WUFT News

Northwestern University Athletes Can Unionize; SEC Disagrees

By on March 27th, 2014

When the Chicago district of the National Labor Relations Board ruled on March 26 that student-athletes at Northwestern University can be considered employees of the university and therefore unionize, debate sparked about the widespread implications of the decision.

Northwestern issued a statement with intent to appeal to the full NLRB in Washington, D.C. to address the potential of adopting the ruling at the national level. Terry Combs, Tampa’s district’s assistant to the regional director, said as a federal agency, judicial rule would take some time before any results become concrete, which could possibly take up to a year.

Mary Howard, the University Athletic Association’s senior associate athletics director of communications, shared a statement prepared by the SEC regarding students seeking union status in an email:

“Notwithstanding today’s decision, the SEC does not believe that full time students participating in intercollegiate athletics are employees of the universities they attend,” the email read.

“We will continue to actively pursue increased support for student-athletes by seeking to modify the NCAA governance process to permit changes that are fair to student-athletes and also consistent with what we believe are the appropriate principles of amateurism.”

Tyler Cardillo, a former member of the UF men’s track and field team, said he understands both sides of the ruling.

The 21-year-old UF biology junior said while the university does an excellent job of accommodating its athletes, balancing school with the demands of dedication 10 to 20 hours per week a sport is overwhelming.

“Being an athlete here was a lot,” he said. “It was something I chose to do, but it’s literally like a job.”

After his freshman year, Cardillo left the team to focus on schoolwork. He said he might have reconsidered his decision if compensation was available.

According to the NCAA, $2 billion in athletic scholarships are awarded annually to 126,000 student-athletes at Division I and II schools.

 


This entry was posted in University of Florida and tagged , , , , , , , , . Bookmark the permalink.
 

More Stories in University of Florida

Local bands, floats and parade participants take part in the 2014 University of Florida homecoming parade.

UF Homecoming Parade 2014 Brings Music, Floats and Crowds


Dr. W. Kent Fuchs, Provost, Cornell University meets Albert and Alberta in Weimer Hall on the campus of the University of Florida on Tuesday, October 14, 2014. All three Presidential Finalists are on UF's campus being interviewed by various groups of faculty, staff, students the public and the board of trustees.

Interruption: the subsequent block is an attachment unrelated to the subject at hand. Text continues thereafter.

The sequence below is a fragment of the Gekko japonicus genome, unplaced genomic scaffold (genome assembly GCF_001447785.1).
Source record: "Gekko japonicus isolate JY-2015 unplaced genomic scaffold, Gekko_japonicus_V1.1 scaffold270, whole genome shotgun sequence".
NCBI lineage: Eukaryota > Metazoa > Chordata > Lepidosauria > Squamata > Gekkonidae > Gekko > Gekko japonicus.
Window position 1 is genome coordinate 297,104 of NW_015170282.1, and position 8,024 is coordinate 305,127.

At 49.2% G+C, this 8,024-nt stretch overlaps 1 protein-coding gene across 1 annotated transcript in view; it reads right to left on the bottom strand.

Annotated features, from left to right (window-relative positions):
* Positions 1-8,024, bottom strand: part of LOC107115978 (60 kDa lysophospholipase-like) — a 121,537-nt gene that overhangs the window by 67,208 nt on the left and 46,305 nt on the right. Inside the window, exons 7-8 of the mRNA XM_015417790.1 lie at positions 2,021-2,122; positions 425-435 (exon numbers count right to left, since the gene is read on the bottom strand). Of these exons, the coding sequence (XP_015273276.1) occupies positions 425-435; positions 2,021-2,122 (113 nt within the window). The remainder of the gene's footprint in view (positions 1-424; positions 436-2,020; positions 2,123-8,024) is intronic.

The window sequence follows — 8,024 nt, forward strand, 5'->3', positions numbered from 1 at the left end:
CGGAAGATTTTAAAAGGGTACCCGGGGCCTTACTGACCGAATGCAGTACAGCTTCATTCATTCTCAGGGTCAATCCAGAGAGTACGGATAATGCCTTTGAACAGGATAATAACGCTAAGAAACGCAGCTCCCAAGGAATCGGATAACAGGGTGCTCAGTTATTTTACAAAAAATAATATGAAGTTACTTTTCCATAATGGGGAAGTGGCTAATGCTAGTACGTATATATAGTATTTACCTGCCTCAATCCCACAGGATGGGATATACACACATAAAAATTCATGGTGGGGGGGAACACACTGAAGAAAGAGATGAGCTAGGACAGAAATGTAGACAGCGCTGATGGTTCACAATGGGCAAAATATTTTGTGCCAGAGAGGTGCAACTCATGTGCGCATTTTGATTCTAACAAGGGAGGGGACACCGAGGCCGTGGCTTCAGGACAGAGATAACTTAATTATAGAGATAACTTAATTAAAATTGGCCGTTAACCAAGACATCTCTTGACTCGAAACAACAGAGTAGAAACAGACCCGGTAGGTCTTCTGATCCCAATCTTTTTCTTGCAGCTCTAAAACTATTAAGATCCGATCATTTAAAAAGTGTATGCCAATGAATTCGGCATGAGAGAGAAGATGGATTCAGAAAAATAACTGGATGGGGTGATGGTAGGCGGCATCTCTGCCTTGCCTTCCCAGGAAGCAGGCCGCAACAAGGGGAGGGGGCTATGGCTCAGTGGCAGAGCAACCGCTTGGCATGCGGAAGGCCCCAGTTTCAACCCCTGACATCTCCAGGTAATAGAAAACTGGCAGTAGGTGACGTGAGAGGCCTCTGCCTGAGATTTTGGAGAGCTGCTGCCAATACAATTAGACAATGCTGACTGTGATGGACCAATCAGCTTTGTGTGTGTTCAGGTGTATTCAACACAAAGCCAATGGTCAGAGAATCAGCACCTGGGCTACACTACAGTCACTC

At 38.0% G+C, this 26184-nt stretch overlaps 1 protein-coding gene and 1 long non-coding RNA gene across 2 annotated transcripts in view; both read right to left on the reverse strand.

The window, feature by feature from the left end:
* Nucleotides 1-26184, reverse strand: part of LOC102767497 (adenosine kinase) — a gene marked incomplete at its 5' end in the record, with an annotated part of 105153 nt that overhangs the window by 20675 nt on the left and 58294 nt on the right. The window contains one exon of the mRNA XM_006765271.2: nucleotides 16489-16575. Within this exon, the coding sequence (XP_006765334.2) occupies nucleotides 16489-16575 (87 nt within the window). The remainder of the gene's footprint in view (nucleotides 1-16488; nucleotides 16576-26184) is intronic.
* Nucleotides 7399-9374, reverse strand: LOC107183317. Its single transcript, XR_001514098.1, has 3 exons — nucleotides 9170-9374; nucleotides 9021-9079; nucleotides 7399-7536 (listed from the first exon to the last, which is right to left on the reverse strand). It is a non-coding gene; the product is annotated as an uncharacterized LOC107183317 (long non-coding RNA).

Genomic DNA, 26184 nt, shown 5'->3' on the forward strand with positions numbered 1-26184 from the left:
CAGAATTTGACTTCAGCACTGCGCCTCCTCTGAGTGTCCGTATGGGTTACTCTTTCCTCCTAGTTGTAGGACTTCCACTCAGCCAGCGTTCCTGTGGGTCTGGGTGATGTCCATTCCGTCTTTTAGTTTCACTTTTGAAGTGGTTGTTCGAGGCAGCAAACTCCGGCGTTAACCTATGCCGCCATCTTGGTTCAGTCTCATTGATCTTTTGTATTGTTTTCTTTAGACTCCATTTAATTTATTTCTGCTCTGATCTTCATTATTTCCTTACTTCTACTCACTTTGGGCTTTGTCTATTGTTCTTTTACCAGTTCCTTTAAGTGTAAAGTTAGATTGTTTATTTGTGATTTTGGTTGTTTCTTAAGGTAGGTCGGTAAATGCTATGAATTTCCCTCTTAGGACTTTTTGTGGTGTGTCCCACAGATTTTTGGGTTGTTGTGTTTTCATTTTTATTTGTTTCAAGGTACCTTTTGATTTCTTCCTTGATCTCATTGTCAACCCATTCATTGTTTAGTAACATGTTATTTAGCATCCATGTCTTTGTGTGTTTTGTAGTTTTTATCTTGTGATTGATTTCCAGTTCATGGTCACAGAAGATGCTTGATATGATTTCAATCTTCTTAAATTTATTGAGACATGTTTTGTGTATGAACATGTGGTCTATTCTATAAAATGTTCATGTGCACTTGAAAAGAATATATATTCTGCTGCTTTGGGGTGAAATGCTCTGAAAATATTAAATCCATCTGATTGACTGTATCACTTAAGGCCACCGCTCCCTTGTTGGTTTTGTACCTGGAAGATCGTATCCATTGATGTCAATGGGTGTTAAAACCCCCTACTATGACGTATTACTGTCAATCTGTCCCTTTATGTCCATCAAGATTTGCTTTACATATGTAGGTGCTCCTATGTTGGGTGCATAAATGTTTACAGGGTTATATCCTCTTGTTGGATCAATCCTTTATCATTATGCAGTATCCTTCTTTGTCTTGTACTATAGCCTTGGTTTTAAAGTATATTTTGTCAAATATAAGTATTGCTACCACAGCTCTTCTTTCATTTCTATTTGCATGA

W. Kent Fuchs Of Cornell Named President Of UF

W. Kent Fuchs, Provost for Cornell University Ph.D., has been selected as the University of Florida’s 12th president-designate.


UF presidential candidate David McLaughlin and his wife, Ruth Ann McLaughlin, show their school spirit with Albert and Alberta.

Pictures: UF Presidential Finalists Visits

On Monday, the search for the University of Florida’s next president was narrowed from 15 candidates to three. The candidates, Wesley Fuchs, David McLaughlin and Sibrandes Poppema, had their photos taken at Weimer and were interviewed to help make the final decision.


UFPrezTwitter

Here Are The Three UF Presidential Finalists

The University of Florida’s three presidential candidates include W. Kent Fuchs, Ph.D., of Cornell University, David W. McLaughlin, Ph.D., of New York University and Sibrandes Poppema, Ph.D., of the University of Groningen in the Netherlands.


The University of Florida breaks ground for the new chemistry building that will be built next to Leigh Hall. Speakers at the ceremony included Marshall Criser III, chancellor of the State University System of Florida; Dr. J. Bernard Machen, president of UF; and Dr. William R. Dolbier, Jr., chair of the Department of Chemistry.

UF Breaks Ground On New Chemistry Building

UF held a groundbreaking ceremony for its new chemistry and chemical biological building Friday. The building, which will cost $67 million, is one of six major construction projects on campus.


Thank you for your support

WUFT depends on the support of our community — people like you — to help us continue to provide quality programming to North Central Florida.
Become a Sustainer
I want to support FM 89.1/NPR
I want to support Florida's 5/PBS
Donate a Vehicle
Day Sponsorship Payments
Underwriting Payments